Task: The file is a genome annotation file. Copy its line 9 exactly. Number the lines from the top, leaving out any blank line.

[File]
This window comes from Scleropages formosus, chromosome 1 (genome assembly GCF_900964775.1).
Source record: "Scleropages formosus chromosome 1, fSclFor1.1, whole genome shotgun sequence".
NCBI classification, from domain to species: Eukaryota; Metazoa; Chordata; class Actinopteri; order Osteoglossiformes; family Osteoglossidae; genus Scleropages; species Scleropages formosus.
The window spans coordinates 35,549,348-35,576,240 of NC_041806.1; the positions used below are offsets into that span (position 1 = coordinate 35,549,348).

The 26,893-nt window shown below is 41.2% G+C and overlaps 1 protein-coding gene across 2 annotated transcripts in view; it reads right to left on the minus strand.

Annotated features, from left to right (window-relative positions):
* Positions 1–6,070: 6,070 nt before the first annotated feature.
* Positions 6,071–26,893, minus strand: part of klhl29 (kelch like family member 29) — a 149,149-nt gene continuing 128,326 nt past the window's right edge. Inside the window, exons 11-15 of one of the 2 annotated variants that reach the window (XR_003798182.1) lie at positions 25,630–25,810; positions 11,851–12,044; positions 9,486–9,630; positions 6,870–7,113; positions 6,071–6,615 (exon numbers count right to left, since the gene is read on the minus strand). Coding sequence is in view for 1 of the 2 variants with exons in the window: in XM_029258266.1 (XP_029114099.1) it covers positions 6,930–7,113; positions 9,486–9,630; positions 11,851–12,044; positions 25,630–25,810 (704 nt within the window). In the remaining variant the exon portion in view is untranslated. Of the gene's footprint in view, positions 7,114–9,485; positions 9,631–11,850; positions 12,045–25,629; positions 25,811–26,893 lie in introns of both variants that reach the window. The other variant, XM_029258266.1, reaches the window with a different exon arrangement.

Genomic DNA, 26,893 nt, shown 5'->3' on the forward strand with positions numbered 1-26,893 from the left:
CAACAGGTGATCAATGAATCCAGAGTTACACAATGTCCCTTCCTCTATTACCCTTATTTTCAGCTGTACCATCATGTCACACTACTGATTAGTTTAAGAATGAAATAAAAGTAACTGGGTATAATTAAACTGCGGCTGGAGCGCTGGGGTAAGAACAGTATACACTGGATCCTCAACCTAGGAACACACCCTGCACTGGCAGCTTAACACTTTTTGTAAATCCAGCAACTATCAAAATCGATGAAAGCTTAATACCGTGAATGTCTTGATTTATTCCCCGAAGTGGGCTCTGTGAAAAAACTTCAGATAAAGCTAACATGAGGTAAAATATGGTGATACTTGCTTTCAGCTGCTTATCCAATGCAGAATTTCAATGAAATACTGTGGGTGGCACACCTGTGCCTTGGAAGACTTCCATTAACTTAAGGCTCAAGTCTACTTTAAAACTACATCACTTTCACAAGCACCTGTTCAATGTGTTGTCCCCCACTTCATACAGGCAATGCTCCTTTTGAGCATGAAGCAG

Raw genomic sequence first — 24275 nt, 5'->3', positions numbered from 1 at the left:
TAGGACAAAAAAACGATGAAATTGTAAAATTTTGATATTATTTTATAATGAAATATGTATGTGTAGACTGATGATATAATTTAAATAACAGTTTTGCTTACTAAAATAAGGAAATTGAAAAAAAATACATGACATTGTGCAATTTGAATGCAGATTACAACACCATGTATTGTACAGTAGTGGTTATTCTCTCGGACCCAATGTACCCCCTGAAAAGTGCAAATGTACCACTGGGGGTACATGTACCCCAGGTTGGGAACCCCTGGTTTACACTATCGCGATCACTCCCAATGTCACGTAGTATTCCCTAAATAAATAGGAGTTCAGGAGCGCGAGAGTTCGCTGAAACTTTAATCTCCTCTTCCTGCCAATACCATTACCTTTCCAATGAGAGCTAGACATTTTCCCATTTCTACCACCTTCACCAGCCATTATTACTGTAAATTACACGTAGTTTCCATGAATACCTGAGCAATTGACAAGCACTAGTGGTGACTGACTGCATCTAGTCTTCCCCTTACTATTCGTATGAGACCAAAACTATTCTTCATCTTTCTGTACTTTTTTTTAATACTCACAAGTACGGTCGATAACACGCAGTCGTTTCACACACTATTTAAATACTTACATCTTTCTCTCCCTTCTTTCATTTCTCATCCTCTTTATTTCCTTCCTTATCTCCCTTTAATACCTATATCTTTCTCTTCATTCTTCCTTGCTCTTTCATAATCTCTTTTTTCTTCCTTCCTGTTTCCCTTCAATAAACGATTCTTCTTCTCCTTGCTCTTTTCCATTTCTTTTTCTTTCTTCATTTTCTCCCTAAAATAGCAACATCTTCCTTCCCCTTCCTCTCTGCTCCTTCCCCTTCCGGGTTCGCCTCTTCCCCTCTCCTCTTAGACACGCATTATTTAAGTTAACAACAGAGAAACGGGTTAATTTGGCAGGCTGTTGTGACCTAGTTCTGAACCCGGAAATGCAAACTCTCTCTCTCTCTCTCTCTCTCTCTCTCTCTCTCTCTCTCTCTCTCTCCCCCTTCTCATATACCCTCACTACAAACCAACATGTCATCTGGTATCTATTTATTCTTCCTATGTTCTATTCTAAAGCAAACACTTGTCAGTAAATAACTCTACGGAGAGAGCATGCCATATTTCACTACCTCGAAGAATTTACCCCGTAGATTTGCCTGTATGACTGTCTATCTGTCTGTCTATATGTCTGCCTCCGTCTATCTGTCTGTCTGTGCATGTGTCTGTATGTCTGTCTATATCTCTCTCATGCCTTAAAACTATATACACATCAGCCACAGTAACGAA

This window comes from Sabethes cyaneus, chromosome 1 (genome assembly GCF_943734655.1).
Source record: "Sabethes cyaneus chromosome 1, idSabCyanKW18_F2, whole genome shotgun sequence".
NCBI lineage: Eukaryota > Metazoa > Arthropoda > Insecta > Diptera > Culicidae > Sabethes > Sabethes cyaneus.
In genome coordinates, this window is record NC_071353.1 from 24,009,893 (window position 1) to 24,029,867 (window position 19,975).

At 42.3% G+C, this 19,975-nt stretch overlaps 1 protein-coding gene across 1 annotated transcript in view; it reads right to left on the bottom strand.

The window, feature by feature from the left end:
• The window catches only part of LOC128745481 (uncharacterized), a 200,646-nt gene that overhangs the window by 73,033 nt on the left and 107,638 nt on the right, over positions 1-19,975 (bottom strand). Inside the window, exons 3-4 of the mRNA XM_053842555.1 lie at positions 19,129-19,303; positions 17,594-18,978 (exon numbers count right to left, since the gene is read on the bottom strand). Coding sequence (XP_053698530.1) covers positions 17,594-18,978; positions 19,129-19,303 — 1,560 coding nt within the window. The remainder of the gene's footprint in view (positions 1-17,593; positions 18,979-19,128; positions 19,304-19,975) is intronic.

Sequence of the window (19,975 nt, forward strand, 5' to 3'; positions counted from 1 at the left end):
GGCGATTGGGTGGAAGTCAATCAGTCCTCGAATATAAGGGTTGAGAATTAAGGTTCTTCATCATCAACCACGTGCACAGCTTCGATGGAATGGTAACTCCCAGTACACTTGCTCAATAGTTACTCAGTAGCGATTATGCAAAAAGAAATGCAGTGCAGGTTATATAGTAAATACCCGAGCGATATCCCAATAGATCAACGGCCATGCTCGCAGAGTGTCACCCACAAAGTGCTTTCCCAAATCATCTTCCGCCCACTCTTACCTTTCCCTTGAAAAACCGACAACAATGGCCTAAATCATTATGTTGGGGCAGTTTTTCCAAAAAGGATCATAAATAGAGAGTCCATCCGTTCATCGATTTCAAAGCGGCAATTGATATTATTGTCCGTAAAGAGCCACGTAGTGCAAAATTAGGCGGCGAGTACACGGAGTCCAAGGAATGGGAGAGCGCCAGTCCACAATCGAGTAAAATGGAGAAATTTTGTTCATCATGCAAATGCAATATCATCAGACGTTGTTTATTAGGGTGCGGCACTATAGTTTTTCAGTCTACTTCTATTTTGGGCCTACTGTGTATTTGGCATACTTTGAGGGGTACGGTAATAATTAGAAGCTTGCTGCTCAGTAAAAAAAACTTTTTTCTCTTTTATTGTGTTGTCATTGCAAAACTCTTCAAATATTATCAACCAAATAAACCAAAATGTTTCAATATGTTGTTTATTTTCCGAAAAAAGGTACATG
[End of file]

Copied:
Genomic DNA, 26,893 nt, shown 5'->3' on the forward strand with positions numbered 1-26,893 from the left: